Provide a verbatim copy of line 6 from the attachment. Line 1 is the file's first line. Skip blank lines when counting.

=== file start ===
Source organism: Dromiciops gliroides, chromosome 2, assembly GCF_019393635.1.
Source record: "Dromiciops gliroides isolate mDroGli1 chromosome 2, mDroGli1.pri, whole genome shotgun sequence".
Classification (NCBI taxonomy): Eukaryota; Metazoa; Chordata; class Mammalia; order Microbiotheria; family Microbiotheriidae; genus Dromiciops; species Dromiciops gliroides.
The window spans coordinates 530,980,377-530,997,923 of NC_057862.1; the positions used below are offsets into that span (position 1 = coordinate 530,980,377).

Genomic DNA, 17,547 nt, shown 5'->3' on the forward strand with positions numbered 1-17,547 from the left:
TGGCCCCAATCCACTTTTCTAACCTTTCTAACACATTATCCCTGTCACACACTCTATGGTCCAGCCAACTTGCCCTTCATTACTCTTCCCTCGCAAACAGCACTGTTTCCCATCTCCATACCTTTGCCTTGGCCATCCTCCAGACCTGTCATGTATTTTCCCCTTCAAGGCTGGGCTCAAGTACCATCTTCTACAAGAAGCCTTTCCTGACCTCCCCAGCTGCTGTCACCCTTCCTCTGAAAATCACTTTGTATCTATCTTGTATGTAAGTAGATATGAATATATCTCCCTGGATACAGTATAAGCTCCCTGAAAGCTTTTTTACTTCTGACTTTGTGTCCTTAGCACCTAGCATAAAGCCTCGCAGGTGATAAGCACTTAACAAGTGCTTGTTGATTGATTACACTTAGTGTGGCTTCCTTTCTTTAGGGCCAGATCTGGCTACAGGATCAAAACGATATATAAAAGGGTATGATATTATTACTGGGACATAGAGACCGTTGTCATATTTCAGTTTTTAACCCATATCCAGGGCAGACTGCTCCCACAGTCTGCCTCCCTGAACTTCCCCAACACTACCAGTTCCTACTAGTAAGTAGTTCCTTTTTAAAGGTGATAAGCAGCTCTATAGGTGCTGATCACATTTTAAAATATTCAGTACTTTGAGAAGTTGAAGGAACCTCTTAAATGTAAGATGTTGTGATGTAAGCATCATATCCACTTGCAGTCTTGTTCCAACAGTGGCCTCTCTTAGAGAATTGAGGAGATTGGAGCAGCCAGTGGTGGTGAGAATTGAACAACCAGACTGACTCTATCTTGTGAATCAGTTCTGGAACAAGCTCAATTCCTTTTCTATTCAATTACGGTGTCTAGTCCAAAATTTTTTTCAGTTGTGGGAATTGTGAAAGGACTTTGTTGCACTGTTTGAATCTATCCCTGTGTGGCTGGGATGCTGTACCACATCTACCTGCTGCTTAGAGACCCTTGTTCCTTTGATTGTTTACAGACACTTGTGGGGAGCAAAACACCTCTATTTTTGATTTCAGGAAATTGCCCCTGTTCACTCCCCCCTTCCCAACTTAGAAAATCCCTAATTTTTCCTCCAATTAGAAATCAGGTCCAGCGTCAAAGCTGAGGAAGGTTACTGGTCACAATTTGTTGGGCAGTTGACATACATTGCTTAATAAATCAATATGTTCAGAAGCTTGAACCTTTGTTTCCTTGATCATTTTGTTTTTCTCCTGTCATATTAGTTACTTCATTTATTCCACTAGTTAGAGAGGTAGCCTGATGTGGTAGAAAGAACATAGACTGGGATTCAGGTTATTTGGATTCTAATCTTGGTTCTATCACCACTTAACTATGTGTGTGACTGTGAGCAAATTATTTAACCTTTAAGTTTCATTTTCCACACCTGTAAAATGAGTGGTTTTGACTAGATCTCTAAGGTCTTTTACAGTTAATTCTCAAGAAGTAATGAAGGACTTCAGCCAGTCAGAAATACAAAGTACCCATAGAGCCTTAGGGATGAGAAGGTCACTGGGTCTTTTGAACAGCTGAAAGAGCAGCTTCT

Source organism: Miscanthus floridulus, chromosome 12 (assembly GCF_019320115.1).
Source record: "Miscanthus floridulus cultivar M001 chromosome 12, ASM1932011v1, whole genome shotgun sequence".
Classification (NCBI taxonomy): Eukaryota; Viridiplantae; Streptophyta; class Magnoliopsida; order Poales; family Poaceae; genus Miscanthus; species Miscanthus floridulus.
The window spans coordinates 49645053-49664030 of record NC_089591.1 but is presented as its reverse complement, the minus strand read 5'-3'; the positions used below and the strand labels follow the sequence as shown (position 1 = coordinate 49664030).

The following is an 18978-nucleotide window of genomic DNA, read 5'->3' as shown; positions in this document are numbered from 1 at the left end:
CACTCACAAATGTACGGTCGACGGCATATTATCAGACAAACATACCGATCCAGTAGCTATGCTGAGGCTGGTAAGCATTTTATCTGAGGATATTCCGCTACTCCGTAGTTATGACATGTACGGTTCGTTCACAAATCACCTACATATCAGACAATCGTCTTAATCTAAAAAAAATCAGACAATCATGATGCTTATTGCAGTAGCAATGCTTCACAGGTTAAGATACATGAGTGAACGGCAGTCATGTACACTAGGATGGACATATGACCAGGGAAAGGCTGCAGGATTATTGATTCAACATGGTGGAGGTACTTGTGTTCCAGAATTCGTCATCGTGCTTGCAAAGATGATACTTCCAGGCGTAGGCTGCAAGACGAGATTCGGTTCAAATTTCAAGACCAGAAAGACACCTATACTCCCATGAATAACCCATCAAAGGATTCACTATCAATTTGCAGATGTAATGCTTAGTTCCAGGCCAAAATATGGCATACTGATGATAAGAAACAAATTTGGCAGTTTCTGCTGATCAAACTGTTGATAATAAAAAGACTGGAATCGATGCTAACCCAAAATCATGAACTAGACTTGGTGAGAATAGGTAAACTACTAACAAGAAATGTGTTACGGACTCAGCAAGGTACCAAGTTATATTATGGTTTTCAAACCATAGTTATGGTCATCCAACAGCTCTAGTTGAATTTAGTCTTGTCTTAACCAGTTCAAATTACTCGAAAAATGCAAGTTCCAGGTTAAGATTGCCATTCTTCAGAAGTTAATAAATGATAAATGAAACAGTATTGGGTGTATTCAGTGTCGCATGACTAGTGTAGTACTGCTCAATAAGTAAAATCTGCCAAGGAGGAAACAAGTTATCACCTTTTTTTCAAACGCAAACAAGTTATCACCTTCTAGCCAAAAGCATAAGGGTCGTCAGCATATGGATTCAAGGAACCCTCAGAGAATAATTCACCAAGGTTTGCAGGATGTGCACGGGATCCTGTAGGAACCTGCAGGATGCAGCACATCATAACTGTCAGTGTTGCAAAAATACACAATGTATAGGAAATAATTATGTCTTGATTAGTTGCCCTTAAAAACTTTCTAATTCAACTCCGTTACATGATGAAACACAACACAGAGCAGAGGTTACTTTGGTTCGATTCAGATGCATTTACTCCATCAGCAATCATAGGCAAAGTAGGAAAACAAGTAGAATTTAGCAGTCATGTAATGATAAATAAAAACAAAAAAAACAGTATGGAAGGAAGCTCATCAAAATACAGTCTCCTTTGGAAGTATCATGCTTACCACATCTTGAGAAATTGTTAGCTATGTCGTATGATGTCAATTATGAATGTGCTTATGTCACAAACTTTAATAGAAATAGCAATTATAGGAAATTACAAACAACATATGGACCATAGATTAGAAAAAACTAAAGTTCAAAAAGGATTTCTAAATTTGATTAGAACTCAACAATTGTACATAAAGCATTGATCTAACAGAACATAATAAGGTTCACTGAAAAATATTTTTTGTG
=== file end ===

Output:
TGGCCCCAATCCACTTTTCTAACCTTTCTAACACATTATCCCTGTCACACACTCTATGGTCCAGCCAACTTGCCCTTCATTACTCTTCCCTCGCAAACAGCACTGTTTCCCATCTCCATACCTTTGCCTTGGCCATCCTCCAGACCTGTCATGTATTTTCCCCTTCAAGGCTGGGCTCAAGTACCATCTTCTACAAGAAGCCTTTCCTGACCTCCCCAGCTGCTGTCACCCTTCCTCTGAAAATCACTTTGTATCTATCTTGTATGTAAGTAGATATGAATATATCTCCCTGGATACAGTATAAGCTCCCTGAAAGCTTTTTTACTTCTGACTTTGTGTCCTTAGCACCTAGCATAAAGCCTCGCAGGTGATAAGCACTTAACAAGTGCTTGTTGATTGATTACACTTAGTGTGGCTTCCTTTCTTTAGGGCCAGATCTGGCTACAGGATCAAAACGATATATAAAAGGGTATGATATTATTACTGGGACATAGAGACCGTTGTCATATTTCAGTTTTTAACCCATATCCAGGGCAGACTGCTCCCACAGTCTGCCTCCCTGAACTTCCCCAACACTACCAGTTCCTACTAGTAAGTAGTTCCTTTTTAAAGGTGATAAGCAGCTCTATAGGTGCTGATCACATTTTAAAATATTCAGTACTTTGAGAAGTTGAAGGAACCTCTTAAATGTAAGATGTTGTGATGTAAGCATCATATCCACTTGCAGTCTTGTTCCAACAGTGGCCTCTCTTAGAGAATTGAGGAGATTGGAGCAGCCAGTGGTGGTGAGAATTGAACAACCAGACTGACTCTATCTTGTGAATCAGTTCTGGAACAAGCTCAATTCCTTTTCTATTCAATTACGGTGTCTAGTCCAAAATTTTTTTCAGTTGTGGGAATTGTGAAAGGACTTTGTTGCACTGTTTGAATCTATCCCTGTGTGGCTGGGATGCTGTACCACATCTACCTGCTGCTTAGAGACCCTTGTTCCTTTGATTGTTTACAGACACTTGTGGGGAGCAAAACACCTCTATTTTTGATTTCAGGAAATTGCCCCTGTTCACTCCCCCCTTCCCAACTTAGAAAATCCCTAATTTTTCCTCCAATTAGAAATCAGGTCCAGCGTCAAAGCTGAGGAAGGTTACTGGTCACAATTTGTTGGGCAGTTGACATACATTGCTTAATAAATCAATATGTTCAGAAGCTTGAACCTTTGTTTCCTTGATCATTTTGTTTTTCTCCTGTCATATTAGTTACTTCATTTATTCCACTAGTTAGAGAGGTAGCCTGATGTGGTAGAAAGAACATAGACTGGGATTCAGGTTATTTGGATTCTAATCTTGGTTCTATCACCACTTAACTATGTGTGTGACTGTGAGCAAATTATTTAACCTTTAAGTTTCATTTTCCACACCTGTAAAATGAGTGGTTTTGACTAGATCTCTAAGGTCTTTTACAGTTAATTCTCAAGAAGTAATGAAGGACTTCAGCCAGTCAGAAATACAAAGTACCCATAGAGCCTTAGGGATGAGAAGGTCACTGGGTCTTTTGAACAGCTGAAAGAGCAGCTTCT